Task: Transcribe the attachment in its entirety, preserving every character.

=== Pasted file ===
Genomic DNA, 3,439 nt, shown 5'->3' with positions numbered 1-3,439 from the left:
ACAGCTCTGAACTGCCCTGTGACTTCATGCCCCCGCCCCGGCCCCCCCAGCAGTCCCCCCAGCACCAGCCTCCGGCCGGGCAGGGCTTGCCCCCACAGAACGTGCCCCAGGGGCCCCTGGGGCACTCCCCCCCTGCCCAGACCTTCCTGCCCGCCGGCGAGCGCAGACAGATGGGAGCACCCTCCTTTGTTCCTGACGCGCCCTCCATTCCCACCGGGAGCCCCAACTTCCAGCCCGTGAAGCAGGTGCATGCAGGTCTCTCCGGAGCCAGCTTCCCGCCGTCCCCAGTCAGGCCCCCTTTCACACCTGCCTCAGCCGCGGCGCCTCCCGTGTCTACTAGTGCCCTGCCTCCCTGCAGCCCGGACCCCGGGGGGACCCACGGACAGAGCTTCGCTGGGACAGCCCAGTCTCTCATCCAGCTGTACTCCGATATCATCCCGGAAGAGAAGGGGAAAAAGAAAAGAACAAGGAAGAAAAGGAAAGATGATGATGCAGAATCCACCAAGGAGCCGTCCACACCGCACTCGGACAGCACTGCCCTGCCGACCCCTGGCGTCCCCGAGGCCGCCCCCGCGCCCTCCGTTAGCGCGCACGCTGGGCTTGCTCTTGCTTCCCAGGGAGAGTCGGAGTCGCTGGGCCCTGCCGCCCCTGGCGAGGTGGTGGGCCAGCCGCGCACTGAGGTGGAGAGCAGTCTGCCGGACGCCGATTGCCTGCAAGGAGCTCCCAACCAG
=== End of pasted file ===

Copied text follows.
Genomic DNA, 3,439 nt, shown 5'->3' with positions numbered 1-3,439 from the left:
ACAGCTCTGAACTGCCCTGTGACTTCATGCCCCCGCCCCGGCCCCCCCAGCAGTCCCCCCAGCACCAGCCTCCGGCCGGGCAGGGCTTGCCCCCACAGAACGTGCCCCAGGGGCCCCTGGGGCACTCCCCCCCTGCCCAGACCTTCCTGCCCGCCGGCGAGCGCAGACAGATGGGAGCACCCTCCTTTGTTCCTGACGCGCCCTCCATTCCCACCGGGAGCCCCAACTTCCAGCCCGTGAAGCAGGTGCATGCAGGTCTCTCCGGAGCCAGCTTCCCGCCGTCCCCAGTCAGGCCCCCTTTCACACCTGCCTCAGCCGCGGCGCCTCCCGTGTCTACTAGTGCCCTGCCTCCCTGCAGCCCGGACCCCGGGGGGACCCACGGACAGAGCTTCGCTGGGACAGCCCAGTCTCTCATCCAGCTGTACTCCGATATCATCCCGGAAGAGAAGGGGAAAAAGAAAAGAACAAGGAAGAAAAGGAAAGATGATGATGCAGAATCCACCAAGGAGCCGTCCACACCGCACTCGGACAGCACTGCCCTGCCGACCCCTGGCGTCCCCGAGGCCGCCCCCGCGCCCTCCGTTAGCGCGCACGCTGGGCTTGCTCTTGCTTCCCAGGGAGAGTCGGAGTCGCTGGGCCCTGCCGCCCCTGGCGAGGTGGTGGGCCAGCCGCGCACTGAGGTGGAGAGCAGTCTGCCGGACGCCGATTGCCTGCAAGGAGCTCCCAACCAG